It should be worth nothing that conspiracies happen all the time. One need not look far in the news to find such examples; numerous scandals have been reported in the media, i.e., the Enron Scandal, the Theranos Scandal, the Bernie Madoff Ponzi Scheme, and Facebook Data Privacy Scandal. In these cases, the events fit the definition of conspiracy: a group of people colluding in secret for economic gain. Each of these conspiracies was investigated and exposed by the mainstream media.

The Weaponization of Conspiracy Theory

Beyond its logical definition, the term “conspiracy theory” has a negative connotation. It is not often acknowledged by those who use it that the term itself can be weaponized to prevent critical lines of inquiry of inconvenient truths in public. This weaponization can be observed in Wikipedia’s definition, which explicitly states that the “appeal to a conspiracy is based on prejudice or insufficient evidence,” but this is a tautological fallacy as the label of “conspiracy theory” impedes the necessary effort to gather the very evidence needed to determine whether the theory is substantiated or not.

As author Jovan Byford states in his book Conspiracy Theories: A Critical Introduction, “‘conspiracy theory’ is not a neutral label used merely to describe a certain type of explanation. It is an evaluative term with significant pejorative connotations. To allude to an account as a ‘conspiracy theory’ is to make a judgment about its epistemic status; it is a way of branding an explanation untrue or insinuating that it is based on insufficient evidence, superstition or prejudice.”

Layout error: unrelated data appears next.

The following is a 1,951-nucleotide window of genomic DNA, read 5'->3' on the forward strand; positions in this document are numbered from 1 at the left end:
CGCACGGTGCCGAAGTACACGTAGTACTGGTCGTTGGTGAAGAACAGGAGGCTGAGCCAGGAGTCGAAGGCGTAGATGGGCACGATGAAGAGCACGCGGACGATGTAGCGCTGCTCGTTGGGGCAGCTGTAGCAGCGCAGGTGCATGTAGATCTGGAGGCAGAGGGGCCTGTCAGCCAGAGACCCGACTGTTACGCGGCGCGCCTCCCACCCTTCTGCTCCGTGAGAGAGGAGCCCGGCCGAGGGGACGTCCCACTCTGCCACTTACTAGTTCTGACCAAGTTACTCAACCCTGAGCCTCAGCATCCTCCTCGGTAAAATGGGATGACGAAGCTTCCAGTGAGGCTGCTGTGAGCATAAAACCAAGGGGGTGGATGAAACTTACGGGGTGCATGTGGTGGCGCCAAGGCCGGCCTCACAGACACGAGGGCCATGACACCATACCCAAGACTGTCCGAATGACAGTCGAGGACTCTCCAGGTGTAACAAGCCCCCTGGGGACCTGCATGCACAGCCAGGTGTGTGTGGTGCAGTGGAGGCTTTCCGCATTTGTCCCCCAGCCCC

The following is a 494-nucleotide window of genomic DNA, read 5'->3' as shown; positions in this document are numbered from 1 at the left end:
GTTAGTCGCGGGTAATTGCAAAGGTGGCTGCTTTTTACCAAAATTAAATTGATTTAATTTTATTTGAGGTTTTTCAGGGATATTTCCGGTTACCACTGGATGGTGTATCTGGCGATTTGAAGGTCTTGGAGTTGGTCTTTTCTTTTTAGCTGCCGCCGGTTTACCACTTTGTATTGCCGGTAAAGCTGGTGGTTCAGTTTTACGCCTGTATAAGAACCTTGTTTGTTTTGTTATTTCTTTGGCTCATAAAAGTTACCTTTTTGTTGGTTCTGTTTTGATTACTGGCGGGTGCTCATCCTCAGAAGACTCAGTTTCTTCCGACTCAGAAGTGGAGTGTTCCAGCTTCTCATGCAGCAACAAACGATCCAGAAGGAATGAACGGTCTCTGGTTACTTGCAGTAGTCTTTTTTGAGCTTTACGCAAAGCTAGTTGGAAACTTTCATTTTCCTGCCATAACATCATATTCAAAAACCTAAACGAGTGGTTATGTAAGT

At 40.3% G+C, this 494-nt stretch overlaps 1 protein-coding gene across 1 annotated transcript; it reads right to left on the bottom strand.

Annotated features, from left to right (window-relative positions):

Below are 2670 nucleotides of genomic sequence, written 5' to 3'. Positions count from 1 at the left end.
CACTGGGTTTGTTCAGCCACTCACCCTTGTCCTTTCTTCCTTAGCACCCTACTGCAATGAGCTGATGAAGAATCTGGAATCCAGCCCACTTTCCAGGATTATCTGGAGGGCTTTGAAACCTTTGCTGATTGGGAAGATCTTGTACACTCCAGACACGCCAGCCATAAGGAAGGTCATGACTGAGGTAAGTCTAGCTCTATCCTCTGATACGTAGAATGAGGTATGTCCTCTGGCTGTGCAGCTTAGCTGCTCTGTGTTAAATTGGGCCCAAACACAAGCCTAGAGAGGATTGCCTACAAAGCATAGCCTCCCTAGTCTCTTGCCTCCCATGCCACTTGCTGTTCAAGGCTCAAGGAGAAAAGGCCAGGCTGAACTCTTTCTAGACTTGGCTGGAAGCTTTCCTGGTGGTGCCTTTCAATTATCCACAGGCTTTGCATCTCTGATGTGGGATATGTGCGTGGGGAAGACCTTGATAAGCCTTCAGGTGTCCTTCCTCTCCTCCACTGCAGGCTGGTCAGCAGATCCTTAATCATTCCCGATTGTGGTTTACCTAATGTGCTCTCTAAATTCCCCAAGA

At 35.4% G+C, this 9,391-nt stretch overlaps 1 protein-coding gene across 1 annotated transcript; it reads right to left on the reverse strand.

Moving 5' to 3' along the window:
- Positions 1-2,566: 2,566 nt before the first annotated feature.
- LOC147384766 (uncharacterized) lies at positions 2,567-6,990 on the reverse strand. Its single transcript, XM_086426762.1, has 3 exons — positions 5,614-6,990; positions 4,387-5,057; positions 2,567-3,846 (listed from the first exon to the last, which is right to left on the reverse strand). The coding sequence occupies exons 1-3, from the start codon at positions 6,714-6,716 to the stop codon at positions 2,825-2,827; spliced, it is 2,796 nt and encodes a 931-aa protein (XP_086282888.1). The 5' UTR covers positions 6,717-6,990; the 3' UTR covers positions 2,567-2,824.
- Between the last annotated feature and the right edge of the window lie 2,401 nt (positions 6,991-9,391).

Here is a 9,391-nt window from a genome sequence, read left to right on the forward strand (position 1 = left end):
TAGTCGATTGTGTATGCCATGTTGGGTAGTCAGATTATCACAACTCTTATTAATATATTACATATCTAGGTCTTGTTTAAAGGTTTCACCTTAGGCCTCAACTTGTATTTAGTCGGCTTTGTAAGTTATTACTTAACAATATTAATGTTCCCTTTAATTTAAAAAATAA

Power-holders and establishment interests utilize the weaponization of “conspiracy theory” to shape narratives that benefit their collective interests. Sometimes these interests benefit from the status quo, and they resist changes from the public to change the status quo. Sometimes, in the Iraq War and Vietnam War, power interests benefit from building the case for necessity for predetermined actions they want to take. In both cases, power interests seek to stifle public inquiry into matters which affect their interests.

An important use of power in society is creating narratives that the public believes, thereby creating a rational justification for the power that dominant interests or establishment interests hold their wield. Thus, the use of power builds on itself. The more people who believe in a given narrative, the more power it lends to those whose interests it serves.

The weaponization of “conspiracy theory” plays an important role in scientific controversies, stifling legitimate but inconvenient scientific inquiry. Academic institutions, corporations, and existing scientists are often invested in current paradigms of scientific thinking.

These players have an incentive to control narratives for their benefit. For example, they can protect existing revenue lines by exaggerating the benefits of medical treatments or drugs they offer, diminish the harms from certain medical treatments or drugs, or dismiss alternative non-pharmaceutical approaches to treating medical conditions.

Even the label of “conspiracy theorist” can work as a form of character assassination that seeks to discredit scientists or independent researchers willing to explore or advocate for an alternative perspective. Being labeled as a “conspiracy theorist” can make it harder for a researcher to secure funding for their research.

Since the term ‘conspiracy theory’ can be weaponized as a means to control your thinking, when confronted with it, you need the means to evaluate the information and distinguish honest reporting from propaganda.” The following section presents a framework to help you do just that.